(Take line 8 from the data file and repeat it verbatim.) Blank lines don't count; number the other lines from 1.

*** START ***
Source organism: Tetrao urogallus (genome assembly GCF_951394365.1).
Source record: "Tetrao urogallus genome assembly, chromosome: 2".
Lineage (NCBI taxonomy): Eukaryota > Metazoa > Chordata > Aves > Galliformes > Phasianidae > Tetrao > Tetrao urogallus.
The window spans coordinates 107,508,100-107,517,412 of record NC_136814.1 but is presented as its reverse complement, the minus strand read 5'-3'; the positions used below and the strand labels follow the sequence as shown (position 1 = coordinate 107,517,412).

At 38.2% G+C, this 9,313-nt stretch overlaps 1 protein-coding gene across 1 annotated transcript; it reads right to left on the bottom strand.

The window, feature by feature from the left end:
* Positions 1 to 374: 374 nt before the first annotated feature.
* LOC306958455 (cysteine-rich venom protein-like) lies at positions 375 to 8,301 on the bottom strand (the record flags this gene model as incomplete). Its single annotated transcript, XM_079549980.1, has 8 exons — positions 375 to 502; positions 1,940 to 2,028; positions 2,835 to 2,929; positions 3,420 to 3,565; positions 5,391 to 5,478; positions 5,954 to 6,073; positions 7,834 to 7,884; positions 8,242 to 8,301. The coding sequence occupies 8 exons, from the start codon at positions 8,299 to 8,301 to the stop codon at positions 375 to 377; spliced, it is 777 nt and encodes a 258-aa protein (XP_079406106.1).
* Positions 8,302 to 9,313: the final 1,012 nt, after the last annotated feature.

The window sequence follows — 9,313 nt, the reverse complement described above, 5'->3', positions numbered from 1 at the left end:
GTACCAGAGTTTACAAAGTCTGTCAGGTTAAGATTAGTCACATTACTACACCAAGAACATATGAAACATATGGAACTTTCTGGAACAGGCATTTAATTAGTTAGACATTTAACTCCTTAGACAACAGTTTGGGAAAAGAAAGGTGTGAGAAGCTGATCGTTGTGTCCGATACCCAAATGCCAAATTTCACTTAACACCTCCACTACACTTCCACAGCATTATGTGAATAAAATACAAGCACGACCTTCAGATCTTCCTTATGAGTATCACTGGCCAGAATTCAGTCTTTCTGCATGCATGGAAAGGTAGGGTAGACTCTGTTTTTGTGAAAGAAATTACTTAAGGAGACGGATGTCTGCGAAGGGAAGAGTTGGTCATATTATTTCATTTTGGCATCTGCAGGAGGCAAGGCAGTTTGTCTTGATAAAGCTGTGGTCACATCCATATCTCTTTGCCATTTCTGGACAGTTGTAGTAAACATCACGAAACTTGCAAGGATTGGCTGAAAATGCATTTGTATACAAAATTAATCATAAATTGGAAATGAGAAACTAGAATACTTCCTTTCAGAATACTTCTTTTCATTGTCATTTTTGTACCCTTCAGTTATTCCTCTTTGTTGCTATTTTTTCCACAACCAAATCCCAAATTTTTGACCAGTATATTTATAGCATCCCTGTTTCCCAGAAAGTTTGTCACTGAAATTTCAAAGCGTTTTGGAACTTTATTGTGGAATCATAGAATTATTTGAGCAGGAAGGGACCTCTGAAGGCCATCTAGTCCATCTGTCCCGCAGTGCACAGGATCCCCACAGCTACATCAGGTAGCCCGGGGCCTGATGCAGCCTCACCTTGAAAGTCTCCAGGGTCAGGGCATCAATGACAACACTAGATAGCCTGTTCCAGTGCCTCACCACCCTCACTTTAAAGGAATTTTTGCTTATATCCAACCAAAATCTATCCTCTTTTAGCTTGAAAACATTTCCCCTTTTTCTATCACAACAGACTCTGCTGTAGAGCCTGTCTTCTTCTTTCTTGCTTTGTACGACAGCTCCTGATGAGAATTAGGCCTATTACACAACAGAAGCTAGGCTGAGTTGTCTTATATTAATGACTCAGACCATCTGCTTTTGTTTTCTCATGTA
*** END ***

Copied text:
* LOC306958455 (cysteine-rich venom protein-like) lies at positions 375 to 8,301 on the bottom strand (the record flags this gene model as incomplete). Its single annotated transcript, XM_079549980.1, has 8 exons — positions 375 to 502; positions 1,940 to 2,028; positions 2,835 to 2,929; positions 3,420 to 3,565; positions 5,391 to 5,478; positions 5,954 to 6,073; positions 7,834 to 7,884; positions 8,242 to 8,301. The coding sequence occupies 8 exons, from the start codon at positions 8,299 to 8,301 to the stop codon at positions 375 to 377; spliced, it is 777 nt and encodes a 258-aa protein (XP_079406106.1).